Historically speaking, financial security has been driven by saving and investing over a long period of time. So, many people want as much interest as possible for their savings. However, most websites, tend to highlight only a few banks or only cover banks which have paid to have their offers promoted.
So, to give you an accurate overview of savings rates, we gathered information about savings products offered by 29 of the major banks in the United States and compared them in a handy table for you. We looked at three products: 12 month certificates of deposit, personal savings accounts and money market savings.
The main idea here is to compare the rate that you are currently getting on your savings with what is available on the market. You can use this information to either negotiate with your current bank or switch banks if your current institution won’t work with you.
The best savings rates for September 2019 are offered by:
- Ally Bank
- Marcus by Goldman Sachs
- Capital One Financial
- TIAA Bank
- Barclays Bank
Consider These Factors When Shopping For the Best Rate
Finally, if you are thinking about changing accounts, here are some considerations:
- Minimum Deposit: The table here doesn’t account for minimums, but many savings accounts require a minimum deposit or a minimum balance before you’re eligible for the highest rate.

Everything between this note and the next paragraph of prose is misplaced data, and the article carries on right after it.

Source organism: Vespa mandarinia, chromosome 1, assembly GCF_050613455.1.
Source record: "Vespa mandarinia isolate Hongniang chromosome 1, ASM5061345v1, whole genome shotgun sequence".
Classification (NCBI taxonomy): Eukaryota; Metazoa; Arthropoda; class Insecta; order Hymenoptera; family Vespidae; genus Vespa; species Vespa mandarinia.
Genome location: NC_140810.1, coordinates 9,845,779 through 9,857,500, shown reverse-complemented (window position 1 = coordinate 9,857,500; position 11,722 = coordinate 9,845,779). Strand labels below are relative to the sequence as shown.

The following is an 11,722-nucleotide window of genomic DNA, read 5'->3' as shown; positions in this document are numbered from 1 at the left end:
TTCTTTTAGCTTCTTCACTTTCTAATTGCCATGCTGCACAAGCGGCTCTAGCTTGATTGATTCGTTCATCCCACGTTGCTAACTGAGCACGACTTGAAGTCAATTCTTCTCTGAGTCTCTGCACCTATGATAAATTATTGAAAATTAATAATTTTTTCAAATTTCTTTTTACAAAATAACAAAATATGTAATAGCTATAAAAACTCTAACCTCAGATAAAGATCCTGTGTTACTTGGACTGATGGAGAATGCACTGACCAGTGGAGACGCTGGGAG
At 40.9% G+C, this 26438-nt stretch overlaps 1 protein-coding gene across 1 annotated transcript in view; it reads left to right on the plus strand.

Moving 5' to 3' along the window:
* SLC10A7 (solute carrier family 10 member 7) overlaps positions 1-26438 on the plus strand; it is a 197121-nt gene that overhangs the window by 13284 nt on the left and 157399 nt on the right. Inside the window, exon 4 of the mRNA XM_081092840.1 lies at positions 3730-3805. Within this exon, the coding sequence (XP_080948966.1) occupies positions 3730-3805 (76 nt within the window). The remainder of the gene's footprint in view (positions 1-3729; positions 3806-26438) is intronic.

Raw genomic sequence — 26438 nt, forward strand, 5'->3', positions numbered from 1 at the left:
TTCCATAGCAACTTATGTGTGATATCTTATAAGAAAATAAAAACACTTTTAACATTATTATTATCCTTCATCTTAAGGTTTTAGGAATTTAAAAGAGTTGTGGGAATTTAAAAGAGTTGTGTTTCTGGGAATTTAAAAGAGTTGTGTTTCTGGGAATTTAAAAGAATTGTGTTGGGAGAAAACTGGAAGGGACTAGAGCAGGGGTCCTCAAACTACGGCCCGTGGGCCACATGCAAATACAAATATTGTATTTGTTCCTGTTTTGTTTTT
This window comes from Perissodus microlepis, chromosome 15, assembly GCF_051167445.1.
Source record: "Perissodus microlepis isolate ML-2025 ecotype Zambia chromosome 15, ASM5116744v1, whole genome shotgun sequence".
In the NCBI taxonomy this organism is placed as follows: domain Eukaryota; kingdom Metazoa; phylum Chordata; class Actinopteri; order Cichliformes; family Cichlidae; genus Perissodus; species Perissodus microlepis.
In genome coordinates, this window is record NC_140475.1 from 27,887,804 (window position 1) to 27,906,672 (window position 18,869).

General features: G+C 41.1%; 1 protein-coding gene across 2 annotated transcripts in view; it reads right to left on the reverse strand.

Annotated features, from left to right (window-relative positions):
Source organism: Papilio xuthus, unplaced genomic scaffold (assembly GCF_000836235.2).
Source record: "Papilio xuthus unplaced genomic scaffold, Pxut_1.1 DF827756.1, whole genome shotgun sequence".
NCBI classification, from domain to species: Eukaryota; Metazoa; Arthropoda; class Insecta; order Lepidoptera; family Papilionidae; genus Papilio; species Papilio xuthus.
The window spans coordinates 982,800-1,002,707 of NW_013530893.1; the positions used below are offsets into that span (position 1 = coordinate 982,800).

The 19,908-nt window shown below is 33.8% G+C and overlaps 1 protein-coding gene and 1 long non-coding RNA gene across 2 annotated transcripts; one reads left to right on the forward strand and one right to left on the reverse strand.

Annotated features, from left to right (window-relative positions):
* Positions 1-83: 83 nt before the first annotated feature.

- Fees: The best savings accounts don’t charge fees. But, fees matter. With the relatively low level of interest banks are offering, even small charges can wipe out the value of that interest. So, before you open an account, be sure you get a copy of the fee schedule. Your bank should be able to provide this on demand.
- Tiered Rates: In general, if you have more money in the bank you will get a better rate. However, this isn’t always the case, sometimes banks go lower over a certain amount deposited. This is often the case for custodial or other specialized accounts.
- Credit Unions vs. Banks: In general, credit unions offer better terms than traditional brick and mortar banks. The main reason for this is credit unions are typically not for profit and don’t need to return revenue to shareholders. So, they theoretically are able to offer higher interest rates.
Data: Abstracted from bank websites August 15th – August 29th, 2019.
For more great banking articles, read:
We’d love to hear from you, please share your story